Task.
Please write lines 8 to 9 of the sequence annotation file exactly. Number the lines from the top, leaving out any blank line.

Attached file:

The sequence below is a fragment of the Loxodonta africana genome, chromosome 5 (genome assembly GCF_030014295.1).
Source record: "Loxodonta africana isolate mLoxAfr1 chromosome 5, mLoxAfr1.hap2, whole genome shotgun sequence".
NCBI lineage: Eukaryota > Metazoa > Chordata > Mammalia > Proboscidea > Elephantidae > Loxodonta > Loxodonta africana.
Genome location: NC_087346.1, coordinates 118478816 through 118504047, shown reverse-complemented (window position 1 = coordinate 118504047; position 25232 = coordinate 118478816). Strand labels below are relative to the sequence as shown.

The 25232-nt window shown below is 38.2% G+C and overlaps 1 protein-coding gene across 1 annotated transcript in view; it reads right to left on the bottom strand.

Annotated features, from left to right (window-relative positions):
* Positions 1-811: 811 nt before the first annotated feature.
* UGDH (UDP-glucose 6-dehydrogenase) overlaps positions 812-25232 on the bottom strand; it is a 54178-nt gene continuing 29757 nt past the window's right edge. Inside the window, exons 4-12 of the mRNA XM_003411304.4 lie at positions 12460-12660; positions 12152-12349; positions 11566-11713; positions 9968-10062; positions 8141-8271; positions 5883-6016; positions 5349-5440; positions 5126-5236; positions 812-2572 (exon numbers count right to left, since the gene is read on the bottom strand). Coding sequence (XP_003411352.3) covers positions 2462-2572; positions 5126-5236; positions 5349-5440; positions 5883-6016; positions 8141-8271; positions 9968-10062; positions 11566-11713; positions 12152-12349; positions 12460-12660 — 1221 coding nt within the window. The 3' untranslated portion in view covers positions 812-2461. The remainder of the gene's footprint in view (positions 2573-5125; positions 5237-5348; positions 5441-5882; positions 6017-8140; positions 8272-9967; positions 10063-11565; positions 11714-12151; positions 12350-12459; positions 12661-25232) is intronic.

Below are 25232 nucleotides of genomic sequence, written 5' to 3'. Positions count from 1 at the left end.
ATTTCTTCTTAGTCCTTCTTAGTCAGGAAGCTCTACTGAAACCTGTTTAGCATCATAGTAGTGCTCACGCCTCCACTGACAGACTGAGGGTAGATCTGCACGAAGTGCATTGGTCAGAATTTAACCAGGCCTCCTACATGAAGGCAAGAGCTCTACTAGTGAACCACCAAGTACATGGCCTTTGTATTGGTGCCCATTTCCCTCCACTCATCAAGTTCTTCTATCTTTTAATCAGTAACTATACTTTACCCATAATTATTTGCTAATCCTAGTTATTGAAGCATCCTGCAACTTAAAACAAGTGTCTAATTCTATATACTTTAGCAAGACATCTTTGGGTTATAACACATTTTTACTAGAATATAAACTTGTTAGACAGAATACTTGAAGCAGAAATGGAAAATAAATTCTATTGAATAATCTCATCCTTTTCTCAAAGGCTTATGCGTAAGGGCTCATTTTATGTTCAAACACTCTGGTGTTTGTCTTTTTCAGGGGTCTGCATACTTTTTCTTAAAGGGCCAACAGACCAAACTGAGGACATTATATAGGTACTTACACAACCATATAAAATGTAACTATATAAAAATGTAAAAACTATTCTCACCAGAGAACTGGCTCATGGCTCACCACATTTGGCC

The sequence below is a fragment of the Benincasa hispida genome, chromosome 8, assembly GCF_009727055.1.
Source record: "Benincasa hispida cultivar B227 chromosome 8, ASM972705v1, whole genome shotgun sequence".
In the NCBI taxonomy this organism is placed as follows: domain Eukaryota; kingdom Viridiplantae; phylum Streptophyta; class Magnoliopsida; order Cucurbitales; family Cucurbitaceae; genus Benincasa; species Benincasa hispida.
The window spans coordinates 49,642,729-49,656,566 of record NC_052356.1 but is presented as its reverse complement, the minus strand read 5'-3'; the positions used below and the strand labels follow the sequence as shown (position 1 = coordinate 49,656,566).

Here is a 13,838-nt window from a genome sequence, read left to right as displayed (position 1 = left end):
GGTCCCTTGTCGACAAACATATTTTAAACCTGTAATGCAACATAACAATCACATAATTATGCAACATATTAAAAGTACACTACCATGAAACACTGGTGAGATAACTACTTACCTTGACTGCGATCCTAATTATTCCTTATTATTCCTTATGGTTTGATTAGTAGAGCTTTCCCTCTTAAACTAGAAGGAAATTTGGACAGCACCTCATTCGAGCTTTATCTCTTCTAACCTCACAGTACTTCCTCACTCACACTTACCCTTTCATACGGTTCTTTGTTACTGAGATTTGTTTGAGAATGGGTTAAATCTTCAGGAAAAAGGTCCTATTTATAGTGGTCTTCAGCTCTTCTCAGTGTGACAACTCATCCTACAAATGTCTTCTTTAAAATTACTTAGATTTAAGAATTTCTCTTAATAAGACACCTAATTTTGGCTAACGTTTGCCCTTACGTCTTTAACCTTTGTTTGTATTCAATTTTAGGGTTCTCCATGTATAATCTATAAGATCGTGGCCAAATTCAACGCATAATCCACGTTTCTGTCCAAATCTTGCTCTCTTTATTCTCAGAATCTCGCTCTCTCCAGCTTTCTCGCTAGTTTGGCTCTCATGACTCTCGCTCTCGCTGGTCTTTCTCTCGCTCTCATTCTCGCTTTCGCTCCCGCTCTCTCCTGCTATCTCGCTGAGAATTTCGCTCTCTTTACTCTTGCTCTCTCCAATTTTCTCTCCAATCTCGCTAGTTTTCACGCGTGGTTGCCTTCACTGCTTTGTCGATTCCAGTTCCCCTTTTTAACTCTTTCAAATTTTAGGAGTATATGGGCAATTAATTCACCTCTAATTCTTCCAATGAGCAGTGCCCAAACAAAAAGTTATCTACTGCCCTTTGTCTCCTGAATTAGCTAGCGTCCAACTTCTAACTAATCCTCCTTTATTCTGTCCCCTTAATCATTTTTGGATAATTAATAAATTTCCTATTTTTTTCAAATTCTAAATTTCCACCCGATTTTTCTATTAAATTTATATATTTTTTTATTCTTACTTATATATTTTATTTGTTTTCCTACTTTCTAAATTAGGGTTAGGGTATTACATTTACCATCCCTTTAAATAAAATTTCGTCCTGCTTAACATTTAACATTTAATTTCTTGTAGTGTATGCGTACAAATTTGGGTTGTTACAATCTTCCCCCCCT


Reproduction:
* UGDH (UDP-glucose 6-dehydrogenase) overlaps positions 812-25232 on the bottom strand; it is a 54178-nt gene continuing 29757 nt past the window's right edge. Inside the window, exons 4-12 of the mRNA XM_003411304.4 lie at positions 12460-12660; positions 12152-12349; positions 11566-11713; positions 9968-10062; positions 8141-8271; positions 5883-6016; positions 5349-5440; positions 5126-5236; positions 812-2572 (exon numbers count right to left, since the gene is read on the bottom strand). Coding sequence (XP_003411352.3) covers positions 2462-2572; positions 5126-5236; positions 5349-5440; positions 5883-6016; positions 8141-8271; positions 9968-10062; positions 11566-11713; positions 12152-12349; positions 12460-12660 — 1221 coding nt within the window. The 3' untranslated portion in view covers positions 812-2461. The remainder of the gene's footprint in view (positions 2573-5125; positions 5237-5348; positions 5441-5882; positions 6017-8140; positions 8272-9967; positions 10063-11565; positions 11714-12151; positions 12350-12459; positions 12661-25232) is intronic.

Below are 25232 nucleotides of genomic sequence, written 5' to 3'. Positions count from 1 at the left end.